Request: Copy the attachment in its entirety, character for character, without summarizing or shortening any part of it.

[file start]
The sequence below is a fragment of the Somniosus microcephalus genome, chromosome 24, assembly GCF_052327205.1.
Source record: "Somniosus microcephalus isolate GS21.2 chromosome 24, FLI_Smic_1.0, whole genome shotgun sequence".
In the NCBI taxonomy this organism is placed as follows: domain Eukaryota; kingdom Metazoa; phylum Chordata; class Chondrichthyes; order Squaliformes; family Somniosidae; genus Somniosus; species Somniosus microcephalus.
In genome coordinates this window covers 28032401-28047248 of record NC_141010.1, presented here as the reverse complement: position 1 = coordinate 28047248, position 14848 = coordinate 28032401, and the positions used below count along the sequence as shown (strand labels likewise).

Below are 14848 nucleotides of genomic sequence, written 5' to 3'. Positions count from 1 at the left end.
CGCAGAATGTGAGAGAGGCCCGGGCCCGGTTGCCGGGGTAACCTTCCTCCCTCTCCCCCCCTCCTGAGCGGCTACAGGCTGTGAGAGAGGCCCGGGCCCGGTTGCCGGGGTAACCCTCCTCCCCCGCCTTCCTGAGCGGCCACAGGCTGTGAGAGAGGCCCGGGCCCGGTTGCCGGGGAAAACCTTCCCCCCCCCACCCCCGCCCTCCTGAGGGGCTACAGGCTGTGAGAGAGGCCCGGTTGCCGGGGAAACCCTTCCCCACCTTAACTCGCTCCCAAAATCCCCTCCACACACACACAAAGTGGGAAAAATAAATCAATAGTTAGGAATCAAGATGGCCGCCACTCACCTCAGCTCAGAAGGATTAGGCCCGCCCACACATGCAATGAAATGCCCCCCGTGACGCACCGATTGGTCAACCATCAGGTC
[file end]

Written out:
The sequence below is a fragment of the Somniosus microcephalus genome, chromosome 24, assembly GCF_052327205.1.
Source record: "Somniosus microcephalus isolate GS21.2 chromosome 24, FLI_Smic_1.0, whole genome shotgun sequence".
In the NCBI taxonomy this organism is placed as follows: domain Eukaryota; kingdom Metazoa; phylum Chordata; class Chondrichthyes; order Squaliformes; family Somniosidae; genus Somniosus; species Somniosus microcephalus.
In genome coordinates this window covers 28032401-28047248 of record NC_141010.1, presented here as the reverse complement: position 1 = coordinate 28047248, position 14848 = coordinate 28032401, and the positions used below count along the sequence as shown (strand labels likewise).

Below are 14848 nucleotides of genomic sequence, written 5' to 3'. Positions count from 1 at the left end.
CGCAGAATGTGAGAGAGGCCCGGGCCCGGTTGCCGGGGTAACCTTCCTCCCTCTCCCCCCCTCCTGAGCGGCTACAGGCTGTGAGAGAGGCCCGGGCCCGGTTGCCGGGGTAACCCTCCTCCCCCGCCTTCCTGAGCGGCCACAGGCTGTGAGAGAGGCCCGGGCCCGGTTGCCGGGGAAAACCTTCCCCCCCCCACCCCCGCCCTCCTGAGGGGCTACAGGCTGTGAGAGAGGCCCGGTTGCCGGGGAAACCCTTCCCCACCTTAACTCGCTCCCAAAATCCCCTCCACACACACACAAAGTGGGAAAAATAAATCAATAGTTAGGAATCAAGATGGCCGCCACTCACCTCAGCTCAGAAGGATTAGGCCCGCCCACACATGCAATGAAATGCCCCCCGTGACGCACCGATTGGTCAACCATCAGGTC